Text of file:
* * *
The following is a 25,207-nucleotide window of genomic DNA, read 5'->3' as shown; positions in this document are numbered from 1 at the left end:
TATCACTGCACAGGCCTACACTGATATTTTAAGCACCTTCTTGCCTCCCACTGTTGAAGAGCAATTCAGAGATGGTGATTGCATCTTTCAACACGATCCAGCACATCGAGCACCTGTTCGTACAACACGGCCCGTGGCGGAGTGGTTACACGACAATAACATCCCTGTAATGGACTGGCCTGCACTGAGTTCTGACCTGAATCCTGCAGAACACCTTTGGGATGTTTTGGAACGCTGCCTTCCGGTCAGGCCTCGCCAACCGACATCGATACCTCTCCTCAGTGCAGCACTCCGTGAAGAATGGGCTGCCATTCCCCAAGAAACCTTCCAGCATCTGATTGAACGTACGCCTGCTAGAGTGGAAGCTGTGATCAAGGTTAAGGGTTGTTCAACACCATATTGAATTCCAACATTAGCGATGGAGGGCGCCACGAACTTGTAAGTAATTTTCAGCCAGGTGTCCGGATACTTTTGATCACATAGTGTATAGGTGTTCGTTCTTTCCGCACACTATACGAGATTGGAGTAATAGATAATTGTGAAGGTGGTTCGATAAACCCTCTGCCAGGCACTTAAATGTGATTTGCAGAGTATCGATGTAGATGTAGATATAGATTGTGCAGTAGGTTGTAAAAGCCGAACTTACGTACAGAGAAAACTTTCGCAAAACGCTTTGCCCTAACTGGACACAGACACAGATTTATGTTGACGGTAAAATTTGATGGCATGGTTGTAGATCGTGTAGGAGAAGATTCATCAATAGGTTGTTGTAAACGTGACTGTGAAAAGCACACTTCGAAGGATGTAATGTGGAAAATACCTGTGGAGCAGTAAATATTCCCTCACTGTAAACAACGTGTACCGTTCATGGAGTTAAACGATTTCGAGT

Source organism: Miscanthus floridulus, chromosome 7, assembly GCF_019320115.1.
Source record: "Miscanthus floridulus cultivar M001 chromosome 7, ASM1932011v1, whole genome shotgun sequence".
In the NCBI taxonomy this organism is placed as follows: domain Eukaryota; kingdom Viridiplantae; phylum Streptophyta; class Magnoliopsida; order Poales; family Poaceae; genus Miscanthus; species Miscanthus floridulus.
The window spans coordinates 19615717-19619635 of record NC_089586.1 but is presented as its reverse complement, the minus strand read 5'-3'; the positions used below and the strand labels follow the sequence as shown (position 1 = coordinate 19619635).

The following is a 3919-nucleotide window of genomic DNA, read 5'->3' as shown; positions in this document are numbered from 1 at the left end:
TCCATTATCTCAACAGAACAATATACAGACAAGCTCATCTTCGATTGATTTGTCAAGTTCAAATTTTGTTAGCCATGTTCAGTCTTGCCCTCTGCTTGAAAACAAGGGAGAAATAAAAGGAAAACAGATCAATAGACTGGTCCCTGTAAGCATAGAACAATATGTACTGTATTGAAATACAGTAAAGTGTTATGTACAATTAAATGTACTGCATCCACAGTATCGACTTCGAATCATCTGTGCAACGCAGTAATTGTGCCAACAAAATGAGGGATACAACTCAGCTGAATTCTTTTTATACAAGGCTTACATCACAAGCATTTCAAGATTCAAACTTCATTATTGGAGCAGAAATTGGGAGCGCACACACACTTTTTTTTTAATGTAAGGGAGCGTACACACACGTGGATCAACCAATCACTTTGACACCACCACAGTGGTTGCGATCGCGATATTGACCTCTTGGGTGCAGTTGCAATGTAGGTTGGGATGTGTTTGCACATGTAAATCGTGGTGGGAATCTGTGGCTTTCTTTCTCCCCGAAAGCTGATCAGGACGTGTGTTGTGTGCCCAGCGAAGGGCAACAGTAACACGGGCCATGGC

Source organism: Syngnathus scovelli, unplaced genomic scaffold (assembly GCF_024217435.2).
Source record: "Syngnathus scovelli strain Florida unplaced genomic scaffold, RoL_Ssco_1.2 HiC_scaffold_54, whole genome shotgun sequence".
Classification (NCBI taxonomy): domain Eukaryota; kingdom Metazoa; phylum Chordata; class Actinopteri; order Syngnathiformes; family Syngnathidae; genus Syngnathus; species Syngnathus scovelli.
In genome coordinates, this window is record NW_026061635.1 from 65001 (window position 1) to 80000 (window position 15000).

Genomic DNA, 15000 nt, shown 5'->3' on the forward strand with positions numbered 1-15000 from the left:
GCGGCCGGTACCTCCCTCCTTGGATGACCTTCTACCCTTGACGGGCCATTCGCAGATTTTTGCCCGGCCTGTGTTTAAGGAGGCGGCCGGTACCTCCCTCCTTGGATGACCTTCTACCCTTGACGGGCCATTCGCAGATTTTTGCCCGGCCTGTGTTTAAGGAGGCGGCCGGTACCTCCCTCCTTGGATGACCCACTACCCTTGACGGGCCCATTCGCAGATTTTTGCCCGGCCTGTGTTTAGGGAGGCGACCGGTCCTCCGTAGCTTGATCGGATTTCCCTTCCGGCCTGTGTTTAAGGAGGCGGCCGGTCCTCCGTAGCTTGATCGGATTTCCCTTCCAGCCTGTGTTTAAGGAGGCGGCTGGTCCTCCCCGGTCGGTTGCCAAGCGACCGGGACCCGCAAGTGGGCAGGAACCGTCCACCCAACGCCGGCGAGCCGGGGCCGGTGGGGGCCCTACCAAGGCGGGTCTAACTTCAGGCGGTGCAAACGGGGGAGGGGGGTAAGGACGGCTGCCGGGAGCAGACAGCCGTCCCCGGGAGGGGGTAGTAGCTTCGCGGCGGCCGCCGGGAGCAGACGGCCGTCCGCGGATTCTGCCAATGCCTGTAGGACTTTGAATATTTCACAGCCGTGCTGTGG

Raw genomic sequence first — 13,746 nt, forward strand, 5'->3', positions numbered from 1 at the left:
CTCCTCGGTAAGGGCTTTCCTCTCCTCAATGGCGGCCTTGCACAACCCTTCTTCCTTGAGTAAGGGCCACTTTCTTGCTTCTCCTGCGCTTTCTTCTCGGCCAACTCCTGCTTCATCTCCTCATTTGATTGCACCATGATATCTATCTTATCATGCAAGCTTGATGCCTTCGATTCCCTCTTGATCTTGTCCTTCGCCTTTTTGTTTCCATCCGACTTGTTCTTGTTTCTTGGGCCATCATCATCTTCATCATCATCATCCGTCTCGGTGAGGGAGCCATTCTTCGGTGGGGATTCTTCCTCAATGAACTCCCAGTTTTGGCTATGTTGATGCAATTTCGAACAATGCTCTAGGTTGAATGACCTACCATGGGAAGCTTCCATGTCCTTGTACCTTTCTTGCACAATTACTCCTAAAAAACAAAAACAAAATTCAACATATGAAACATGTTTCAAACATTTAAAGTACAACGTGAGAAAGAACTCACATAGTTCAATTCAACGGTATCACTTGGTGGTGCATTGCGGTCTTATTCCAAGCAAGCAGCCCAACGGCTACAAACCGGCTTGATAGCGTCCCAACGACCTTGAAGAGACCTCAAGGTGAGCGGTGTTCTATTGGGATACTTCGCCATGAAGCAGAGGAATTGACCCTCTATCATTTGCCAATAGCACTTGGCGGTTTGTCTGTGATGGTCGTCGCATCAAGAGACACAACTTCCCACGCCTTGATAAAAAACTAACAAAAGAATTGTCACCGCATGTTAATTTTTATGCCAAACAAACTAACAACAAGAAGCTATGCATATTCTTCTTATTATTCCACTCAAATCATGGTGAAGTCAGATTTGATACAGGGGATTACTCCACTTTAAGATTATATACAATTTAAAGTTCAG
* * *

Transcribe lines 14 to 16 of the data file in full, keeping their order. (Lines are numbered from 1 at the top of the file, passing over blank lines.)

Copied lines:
GCGGCCGGTACCTCCCTCCTTGGATGACCTTCTACCCTTGACGGGCCATTCGCAGATTTTTGCCCGGCCTGTGTTTAAGGAGGCGGCCGGTACCTCCCTCCTTGGATGACCTTCTACCCTTGACGGGCCATTCGCAGATTTTTGCCCGGCCTGTGTTTAAGGAGGCGGCCGGTACCTCCCTCCTTGGATGACCCACTACCCTTGACGGGCCCATTCGCAGATTTTTGCCCGGCCTGTGTTTAGGGAGGCGACCGGTCCTCCGTAGCTTGATCGGATTTCCCTTCCGGCCTGTGTTTAAGGAGGCGGCCGGTCCTCCGTAGCTTGATCGGATTTCCCTTCCAGCCTGTGTTTAAGGAGGCGGCTGGTCCTCCCCGGTCGGTTGCCAAGCGACCGGGACCCGCAAGTGGGCAGGAACCGTCCACCCAACGCCGGCGAGCCGGGGCCGGTGGGGGCCCTACCAAGGCGGGTCTAACTTCAGGCGGTGCAAACGGGGGAGGGGGGTAAGGACGGCTGCCGGGAGCAGACAGCCGTCCCCGGGAGGGGGTAGTAGCTTCGCGGCGGCCGCCGGGAGCAGACGGCCGTCCGCGGATTCTGCCAATGCCTGTAGGACTTTGAATATTTCACAGCCGTGCTGTGG

Raw genomic sequence first — 13,746 nt, forward strand, 5'->3', positions numbered from 1 at the left:
CTCCTCGGTAAGGGCTTTCCTCTCCTCAATGGCGGCCTTGCACAACCCTTCTTCCTTGAGTAAGGGCCACTTTCTTGCTTCTCCTGCGCTTTCTTCTCGGCCAACTCCTGCTTCATCTCCTCATTTGATTGCACCATGATATCTATCTTATCATGCAAGCTTGATGCCTTCGATTCCCTCTTGATCTTGTCCTTCGCCTTTTTGTTTCCATCCGACTTGTTCTTGTTTCTTGGGCCATCATCATCTTCATCATCATCATCCGTCTCGGTGAGGGAGCCATTCTTCGGTGGGGATTCTTCCTCAATGAACTCCCAGTTTTGGCTATGTTGATGCAATTTCGAACAATGCTCTAGGTTGAATGACCTACCATGGGAAGCTTCCATGTCCTTGTACCTTTCTTGCACAATTACTCCTAAAAAACAAAAACAAAATTCAACATATGAAACATGTTTCAAACATTTAAAGTACAACGTGAGAAAGAACTCACATAGTTCAATTCAACGGTATCACTTGGTGGTGCATTGCGGTCTTATTCCAAGCAAGCAGCCCAACGGCTACAAACCGGCTTGATAGCGTCCCAACGACCTTGAAGAGACCTCAAGGTGAGCGGTGTTCTATTGGGATACTTCGCCATGAAGCAGAGGAATTGACCCTCTATCATTTGCCAATAGCACTTGGCGGTTTGTCTGTGATGGTCGTCGCATCAAGAGACACAACTTCCCACGCCTTGATAAAAAACTAACAAAAGAATTGTCACCGCATGTTAATTTTTATGCCAAACAAACTAACAACAAGAAGCTATGCATATTCTTCTTATTATTCCACTCAAATCATGGTGAAGTCAGATTTGATACAGGGGATTACTCCACTTTAAGATTATATACAATTTAAAGTTCAG